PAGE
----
By Evie Andreou
Foreign Minister, Nicos Christodoulides, said on Wednesday that the government’s decision to open the Dherynia crossing remains unchanged.
Following the recent reactions against the opening of the crossing the minister reiterated the government’s determination for the opening of the Dherynia crossing.
“The decision for the opening of the crossing has been taken, it has not changed,” Christodoulides told state broadcaster CyBC radio.
He said that everything that needed to be done as regards the opening of the crossing by the Greek Cypriot side, has been made and that it is ready to open.
President Nicos Anastasiades had said last April following his meeting with Turkish Cypriot leader Mustafa Akinci that the crossing would open by July 1.
“Unfortunately, it has not been done (opened) due to positions of the Turkish side,” Christodoulides said. He added that one issue was the need to move a Turkish military outpost but there is also “an issue that is being put forward as regards some procedures, which has not been completed.”
Socialist party Edek is organising a protest on Thursday in Dherynia against the opening of the crossing, which, it said, will have serious economic and political repercussions both for the Republic of Cyprus and for the residents.
The recent debates and reactions by organised groups and officials in the Famagusta district against the opening of the Dherynia crossing, citing financial losses to businesses in the government-controlled areas, urged the Bicommunal Famagusta Initiative to take a stand on the matter on Wednesday.
The decision to open the two checkpoints at Dherynia and Lefka was taken by the two leaders in 2015 as a confidence-building measure and as a means to facilitate the rapprochement between the two communities, the group said in a written statement.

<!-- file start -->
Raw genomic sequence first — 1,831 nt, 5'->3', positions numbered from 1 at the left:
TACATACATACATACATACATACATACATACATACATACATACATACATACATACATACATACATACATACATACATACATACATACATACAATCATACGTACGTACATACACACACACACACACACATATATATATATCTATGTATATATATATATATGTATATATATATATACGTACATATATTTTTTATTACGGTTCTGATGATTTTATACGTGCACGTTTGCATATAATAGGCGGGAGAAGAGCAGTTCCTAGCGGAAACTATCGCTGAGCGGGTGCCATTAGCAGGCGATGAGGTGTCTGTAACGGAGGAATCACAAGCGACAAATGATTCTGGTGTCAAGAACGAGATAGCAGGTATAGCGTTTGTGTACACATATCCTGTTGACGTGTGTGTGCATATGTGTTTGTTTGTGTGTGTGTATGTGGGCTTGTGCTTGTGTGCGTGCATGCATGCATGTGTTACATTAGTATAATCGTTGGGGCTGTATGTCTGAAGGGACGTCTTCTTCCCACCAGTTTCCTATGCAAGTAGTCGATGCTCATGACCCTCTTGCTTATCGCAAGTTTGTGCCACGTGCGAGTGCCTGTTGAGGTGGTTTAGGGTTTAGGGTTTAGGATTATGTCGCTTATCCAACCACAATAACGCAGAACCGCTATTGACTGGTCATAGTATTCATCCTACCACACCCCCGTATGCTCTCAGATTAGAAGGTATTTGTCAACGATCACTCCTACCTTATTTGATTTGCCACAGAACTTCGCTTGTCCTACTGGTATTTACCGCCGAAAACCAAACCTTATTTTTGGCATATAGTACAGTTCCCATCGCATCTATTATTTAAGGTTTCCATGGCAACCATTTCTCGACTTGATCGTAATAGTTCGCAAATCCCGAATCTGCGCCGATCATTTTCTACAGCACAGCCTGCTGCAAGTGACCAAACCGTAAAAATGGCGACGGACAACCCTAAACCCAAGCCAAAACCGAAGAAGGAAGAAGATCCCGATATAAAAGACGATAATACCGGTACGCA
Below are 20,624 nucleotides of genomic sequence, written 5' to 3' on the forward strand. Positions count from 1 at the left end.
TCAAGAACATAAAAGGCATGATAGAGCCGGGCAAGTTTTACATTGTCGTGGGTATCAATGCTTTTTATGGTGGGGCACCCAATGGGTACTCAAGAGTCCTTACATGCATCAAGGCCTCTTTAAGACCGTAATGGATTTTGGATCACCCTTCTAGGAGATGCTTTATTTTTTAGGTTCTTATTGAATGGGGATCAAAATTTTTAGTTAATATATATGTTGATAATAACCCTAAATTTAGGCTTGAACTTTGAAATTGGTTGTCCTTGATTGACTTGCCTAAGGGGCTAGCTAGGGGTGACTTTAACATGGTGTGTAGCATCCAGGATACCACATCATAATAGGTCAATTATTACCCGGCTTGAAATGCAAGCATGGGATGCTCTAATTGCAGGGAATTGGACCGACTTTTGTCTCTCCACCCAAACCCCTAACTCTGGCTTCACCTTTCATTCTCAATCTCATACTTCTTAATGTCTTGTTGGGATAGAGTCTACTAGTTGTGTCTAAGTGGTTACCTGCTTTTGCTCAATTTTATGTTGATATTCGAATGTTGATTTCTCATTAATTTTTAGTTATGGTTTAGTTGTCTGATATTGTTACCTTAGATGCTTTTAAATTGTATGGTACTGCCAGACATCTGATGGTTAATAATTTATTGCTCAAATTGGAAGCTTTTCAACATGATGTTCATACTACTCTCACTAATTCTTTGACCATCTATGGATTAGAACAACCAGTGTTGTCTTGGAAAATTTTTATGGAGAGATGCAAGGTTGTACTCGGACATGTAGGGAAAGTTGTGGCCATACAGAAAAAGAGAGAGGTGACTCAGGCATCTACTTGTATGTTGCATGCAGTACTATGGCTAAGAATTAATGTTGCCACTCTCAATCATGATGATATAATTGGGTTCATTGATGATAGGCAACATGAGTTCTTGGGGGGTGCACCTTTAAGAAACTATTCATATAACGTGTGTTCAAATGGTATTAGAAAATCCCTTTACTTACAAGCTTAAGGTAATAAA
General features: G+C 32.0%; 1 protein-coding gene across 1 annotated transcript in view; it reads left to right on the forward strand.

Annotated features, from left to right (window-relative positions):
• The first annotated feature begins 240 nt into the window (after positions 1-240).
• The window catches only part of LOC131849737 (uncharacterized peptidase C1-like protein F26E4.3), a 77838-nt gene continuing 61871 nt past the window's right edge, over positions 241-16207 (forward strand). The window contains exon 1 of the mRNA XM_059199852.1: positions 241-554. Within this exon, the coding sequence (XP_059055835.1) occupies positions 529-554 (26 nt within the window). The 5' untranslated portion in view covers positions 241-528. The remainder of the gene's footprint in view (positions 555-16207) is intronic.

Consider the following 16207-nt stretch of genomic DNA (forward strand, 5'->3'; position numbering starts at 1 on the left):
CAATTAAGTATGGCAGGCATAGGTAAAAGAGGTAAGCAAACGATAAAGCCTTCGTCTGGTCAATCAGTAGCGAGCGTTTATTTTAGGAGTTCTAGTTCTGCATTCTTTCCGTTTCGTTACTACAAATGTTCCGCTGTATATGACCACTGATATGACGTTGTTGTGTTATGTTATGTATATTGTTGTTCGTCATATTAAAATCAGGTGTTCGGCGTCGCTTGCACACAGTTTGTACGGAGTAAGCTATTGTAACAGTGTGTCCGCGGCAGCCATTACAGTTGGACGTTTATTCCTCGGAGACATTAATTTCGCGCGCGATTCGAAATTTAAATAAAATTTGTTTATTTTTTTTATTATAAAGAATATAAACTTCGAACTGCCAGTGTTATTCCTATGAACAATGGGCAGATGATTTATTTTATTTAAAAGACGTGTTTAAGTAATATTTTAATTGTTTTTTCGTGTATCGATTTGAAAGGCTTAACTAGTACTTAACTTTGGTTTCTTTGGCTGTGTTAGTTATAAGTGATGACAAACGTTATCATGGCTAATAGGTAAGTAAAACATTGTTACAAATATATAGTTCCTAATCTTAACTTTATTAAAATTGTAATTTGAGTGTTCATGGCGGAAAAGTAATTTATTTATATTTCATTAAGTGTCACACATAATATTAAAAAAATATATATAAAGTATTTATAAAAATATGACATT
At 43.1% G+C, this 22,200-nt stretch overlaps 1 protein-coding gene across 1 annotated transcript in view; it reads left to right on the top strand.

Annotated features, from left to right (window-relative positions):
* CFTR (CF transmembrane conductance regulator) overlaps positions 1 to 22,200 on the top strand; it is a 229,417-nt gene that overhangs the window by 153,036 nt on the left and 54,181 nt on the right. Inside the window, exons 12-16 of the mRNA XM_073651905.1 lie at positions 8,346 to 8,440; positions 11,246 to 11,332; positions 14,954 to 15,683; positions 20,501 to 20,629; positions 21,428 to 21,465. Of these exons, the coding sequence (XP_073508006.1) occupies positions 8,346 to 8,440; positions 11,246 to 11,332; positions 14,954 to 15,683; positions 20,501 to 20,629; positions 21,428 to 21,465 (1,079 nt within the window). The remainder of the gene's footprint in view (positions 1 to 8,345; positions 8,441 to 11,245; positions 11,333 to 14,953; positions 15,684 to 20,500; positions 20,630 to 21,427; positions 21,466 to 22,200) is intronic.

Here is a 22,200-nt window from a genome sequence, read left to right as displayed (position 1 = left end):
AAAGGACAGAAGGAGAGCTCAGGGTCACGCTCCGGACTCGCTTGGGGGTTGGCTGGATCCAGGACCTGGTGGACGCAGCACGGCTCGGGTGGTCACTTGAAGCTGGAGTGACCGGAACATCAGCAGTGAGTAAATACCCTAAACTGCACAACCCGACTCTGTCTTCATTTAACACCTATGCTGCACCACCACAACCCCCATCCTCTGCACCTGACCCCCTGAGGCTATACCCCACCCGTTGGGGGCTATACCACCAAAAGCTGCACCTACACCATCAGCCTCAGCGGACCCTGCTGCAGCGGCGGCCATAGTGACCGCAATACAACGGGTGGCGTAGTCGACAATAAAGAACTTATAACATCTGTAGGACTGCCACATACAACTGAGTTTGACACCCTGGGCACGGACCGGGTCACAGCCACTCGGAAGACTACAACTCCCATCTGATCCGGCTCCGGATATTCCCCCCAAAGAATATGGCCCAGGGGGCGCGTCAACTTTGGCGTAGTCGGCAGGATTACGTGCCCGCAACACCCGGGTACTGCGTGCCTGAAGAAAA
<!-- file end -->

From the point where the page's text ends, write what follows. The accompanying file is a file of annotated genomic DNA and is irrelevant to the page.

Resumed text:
“Until recently, all the communiqués issued on this matter were dealing with the fact that the projects were behind schedule and were asking for their opening as soon as possible.”
It added that reservations, however, expressed by certain entities from the area of Ayia Napa / Protaras that tourists and Greek Cypriots will heed the opportunity to visit the north which will result in loss of income for the area “looks somewhat farfetched.”
Statistical data, it said, show that Turkish Cypriots visit and spend in the south about double the amount of what Greek Cypriots who visit the north, spend.
“Furthermore, the same way that tourists from the area of Ayia Napa / Protaras will have the curiosity and incentive to visit Famagusta, having heard of the abandoned ghost city, the medieval fortified city and Salamis, the same interest will be shown by tourists and T/C in the North to visit the well-known resorts of Ayia Napa / Protaras famed over the world for their excellent beaches and the variety of entertainment they provide,” it said.
The group also said that there is another aspect on this matter.
“From our experience the shock that any person has, when they see the enclosed, abandoned city, cannot be compared with any verbal description.
The opportunity therefore that will be given to the tourists and Cypriots to travel, even for a short time, to stand before the wired fence and personally experience the enclosed ghost town will increase the pressure on public opinion and on Turkey to implement the United Nations resolutions for the return of Famagustians to their city.”
The mayors of Ayia Napa and Famagusta have also expressed their reservations as well as business groups of the area and refugees from Famagusta.